A Journey to Damascus: Through Egypt, Nubia, Arabia PetrŠa, Palestine, and Syria, Volume 1

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H. Colburn, 1847 - Egypt
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Page 239 - They can never hold Syria, and govern it as your Highness did." He replied, after some minutes, " I spent more money upon Syria than years will repay. I drained Egypt to keep it in order. You might have gone securely from one end of it to the other. It is no affair of mine now. But you may tell Lord Palmerston and Lord Ponsonby, if ever you see them in England, that I know they wished to do me all the harm in their power ; but I now thank them, for, instead, they have done me good. They have taken...
Page 227 - ... attendant standing opposite to him, whose duty it is to carve every dish. Very little is placed on each plate, and the instant this is done the dish is removed, so that the guest has no chance of obtaining a second portion. In the middle of dinner, a nargileh was brought to the Pacha, of which he took two or three long draughts. He talked very little at the meal, and I found when he did it made him cough, for the Orientals are habitually silent while eating. The style of attendance at table is...
Page 187 - ... repose, and every now and then caressing his beard, or speaking to a passing acquaintance. We were invited to sit down, and he handed his pipe to Ismael Effendi, by which name Sir Gardiner Wilkinson is known here. My business was explained to him, after which he rose, put his feet into his papooshes, tucked up his long caftan, and departed, but he soon returned, bringing with him another Turk. At least a quarter of an hour was spent by them in animated discussion. The second Turk then left us,...
Page 225 - ... shawl, trimmed with a gold border. On a cushion on the divan which surrounded the room, lay his sword, which was as plain as a soldier's; a white handkerchief and a pair of gloves completed his equipment. So much for his dress. Behind his chair, which I was told had been given to him by Sir Moses Montefiore — a common " Dover," with leather straps for arms, and two cushions — stood the attendants, wearing silver decorations. One held a wisp of palm-leaves, to keep off the flies, and the other...
Page 72 - Dread, indeed, must have been the scene, and the hour of the downfal of Karnac ; for column upon column, tower on tower, walls, roofs, and even foundations broken up and cast down, lie on every side. The " abomination of desolation " sits upon Karnac. The wind has carried the drift of the desert round about it, but still the vast fabric remains. Mountains of sand could not conceal these vestiges of an earlier and mighty age. Wondrous must have been the power and genius of the people who raised them;...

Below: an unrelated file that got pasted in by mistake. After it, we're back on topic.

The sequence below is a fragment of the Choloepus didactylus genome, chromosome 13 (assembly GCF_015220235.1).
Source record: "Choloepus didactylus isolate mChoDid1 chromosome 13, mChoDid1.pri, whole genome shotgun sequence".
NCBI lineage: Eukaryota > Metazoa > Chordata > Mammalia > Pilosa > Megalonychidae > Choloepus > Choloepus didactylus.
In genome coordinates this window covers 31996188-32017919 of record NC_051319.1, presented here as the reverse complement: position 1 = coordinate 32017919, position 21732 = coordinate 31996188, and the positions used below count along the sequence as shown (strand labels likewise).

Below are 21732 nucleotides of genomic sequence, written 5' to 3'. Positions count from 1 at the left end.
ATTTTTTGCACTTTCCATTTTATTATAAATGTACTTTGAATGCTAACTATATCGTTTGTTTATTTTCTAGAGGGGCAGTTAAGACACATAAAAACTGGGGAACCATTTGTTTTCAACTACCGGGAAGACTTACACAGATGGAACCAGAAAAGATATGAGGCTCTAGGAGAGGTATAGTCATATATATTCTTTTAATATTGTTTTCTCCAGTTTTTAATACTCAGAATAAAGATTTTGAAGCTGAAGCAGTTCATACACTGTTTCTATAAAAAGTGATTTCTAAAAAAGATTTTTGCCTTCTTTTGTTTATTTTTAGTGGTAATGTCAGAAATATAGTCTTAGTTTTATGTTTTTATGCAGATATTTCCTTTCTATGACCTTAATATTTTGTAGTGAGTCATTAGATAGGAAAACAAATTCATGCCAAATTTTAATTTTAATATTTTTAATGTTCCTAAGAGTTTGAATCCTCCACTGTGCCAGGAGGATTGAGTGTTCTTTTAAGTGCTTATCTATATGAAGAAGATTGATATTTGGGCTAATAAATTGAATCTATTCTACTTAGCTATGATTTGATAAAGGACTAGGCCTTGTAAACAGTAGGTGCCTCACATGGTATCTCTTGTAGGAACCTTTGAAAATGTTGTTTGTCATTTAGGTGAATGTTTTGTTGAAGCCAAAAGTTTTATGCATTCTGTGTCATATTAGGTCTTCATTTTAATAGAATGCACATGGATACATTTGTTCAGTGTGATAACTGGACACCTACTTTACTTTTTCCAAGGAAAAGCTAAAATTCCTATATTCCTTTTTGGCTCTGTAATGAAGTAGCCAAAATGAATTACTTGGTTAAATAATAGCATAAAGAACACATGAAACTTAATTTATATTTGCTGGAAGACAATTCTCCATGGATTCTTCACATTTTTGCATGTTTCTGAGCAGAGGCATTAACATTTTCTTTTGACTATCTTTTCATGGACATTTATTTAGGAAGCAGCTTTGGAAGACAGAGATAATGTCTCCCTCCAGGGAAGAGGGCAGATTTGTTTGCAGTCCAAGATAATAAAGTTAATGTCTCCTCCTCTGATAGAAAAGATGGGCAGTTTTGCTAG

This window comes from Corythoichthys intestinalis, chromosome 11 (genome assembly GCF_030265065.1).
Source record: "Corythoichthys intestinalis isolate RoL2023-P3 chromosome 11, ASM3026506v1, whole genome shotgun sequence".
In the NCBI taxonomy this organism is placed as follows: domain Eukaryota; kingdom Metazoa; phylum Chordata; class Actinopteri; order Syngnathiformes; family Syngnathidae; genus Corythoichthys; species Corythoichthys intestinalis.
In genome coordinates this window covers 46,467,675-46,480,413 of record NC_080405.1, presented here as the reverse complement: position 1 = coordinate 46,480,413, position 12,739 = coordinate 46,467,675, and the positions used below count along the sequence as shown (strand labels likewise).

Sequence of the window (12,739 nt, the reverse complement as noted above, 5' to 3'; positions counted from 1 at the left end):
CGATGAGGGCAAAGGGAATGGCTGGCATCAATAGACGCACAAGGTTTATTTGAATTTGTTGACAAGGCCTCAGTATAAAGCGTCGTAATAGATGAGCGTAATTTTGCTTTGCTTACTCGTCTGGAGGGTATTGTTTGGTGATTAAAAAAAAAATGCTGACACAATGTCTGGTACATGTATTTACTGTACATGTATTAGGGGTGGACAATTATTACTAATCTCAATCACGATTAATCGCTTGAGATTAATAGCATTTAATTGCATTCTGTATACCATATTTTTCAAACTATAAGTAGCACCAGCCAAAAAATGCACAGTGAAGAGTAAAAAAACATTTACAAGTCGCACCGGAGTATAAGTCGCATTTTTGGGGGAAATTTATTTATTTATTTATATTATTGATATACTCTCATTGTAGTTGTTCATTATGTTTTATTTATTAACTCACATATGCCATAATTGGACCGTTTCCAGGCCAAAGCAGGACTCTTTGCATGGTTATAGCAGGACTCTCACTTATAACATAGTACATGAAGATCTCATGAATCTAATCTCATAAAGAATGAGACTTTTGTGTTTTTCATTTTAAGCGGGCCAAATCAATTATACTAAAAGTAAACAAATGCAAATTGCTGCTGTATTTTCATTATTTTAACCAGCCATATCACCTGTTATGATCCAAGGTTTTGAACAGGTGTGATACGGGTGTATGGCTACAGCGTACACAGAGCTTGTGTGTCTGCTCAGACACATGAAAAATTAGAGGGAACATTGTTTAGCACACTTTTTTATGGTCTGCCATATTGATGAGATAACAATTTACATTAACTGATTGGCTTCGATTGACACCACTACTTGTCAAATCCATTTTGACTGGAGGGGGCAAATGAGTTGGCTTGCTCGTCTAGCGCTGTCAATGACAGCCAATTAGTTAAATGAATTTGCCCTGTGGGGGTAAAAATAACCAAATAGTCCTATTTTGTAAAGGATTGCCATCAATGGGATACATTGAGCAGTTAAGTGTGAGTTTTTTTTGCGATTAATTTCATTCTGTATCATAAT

Page 72 - The wind has carried the drift of the desert round about it, but still the vast fabric remains. Mountains of sand could not conceal these vestiges of an earlier and mighty age. Wondrous must have been the power and genius of the people who raised them; and yet how signal is their doom! The Persians and Greeks may have defaced, the Mahometan may have mutilated the records of the past, but it must have been a mightier hand and a stronger arm which accomplished this destruction. It was not with the...
Page 36 - Imagine a small court containing a half-starved ostrich, looking like a spectre, a monkey, a lynx, donkeys innumerable, camels, dromedaries, Arabs, couriers, dragomen, waiting to be hired; and in the midst of all, various specimens of the John Bull tribe, starting for India, by way of Suez, in Mackintoshes, straw hats, pea-jackets, and every variety of costume. I must not forget a bevy of ladies in green veils and poke bonnets, waiting to be shut into boxes like diminutive sedans, to be jolted across...
Page 225 - ... chose, he could appear to look through you — but his expression is soft, at least the one which apparently is habitual to him. He has dark eyebrows, not particularly shaggy, and his beard is celebrated for its silver whiteness, and the luxuriance of its growth. His hands are weather-beaten, but were formed for strength, and had no marked wrinkles, such as one would expect from his age, which is seventy-five. I could not correctly see his figure, which was completely concealed by the Eastern...
Page 224 - Oui, voila son altesse !" he replied. A red curtain was suddenly thrown aside, and we found ourselves in the presence. The Pacha was at dinner, with his back to the door, so that we could not see him, concealed as he was by the attendants, until we reached the table. It must here be stated that all our conversation was carried on through an interpreter, as the Pacha speaks only Turkish. On seeing us, he said "Welcome, I am glad to see you — sit down and eat.
Page 72 - ... disappear behind many of the single pieces. Beside the portal are two sitting statues of granite, facing each other. The great hall of the temple then appeared in all its sublimity. We felt that to behold these magnificent remains more than repaid us for what we had endured. The sight surpassed both all I had heard and all I had anticipated. Who can describe such majestic desolation? How came such enormous masses to be shaken to their foundation? No human power, one would suppose, could have...

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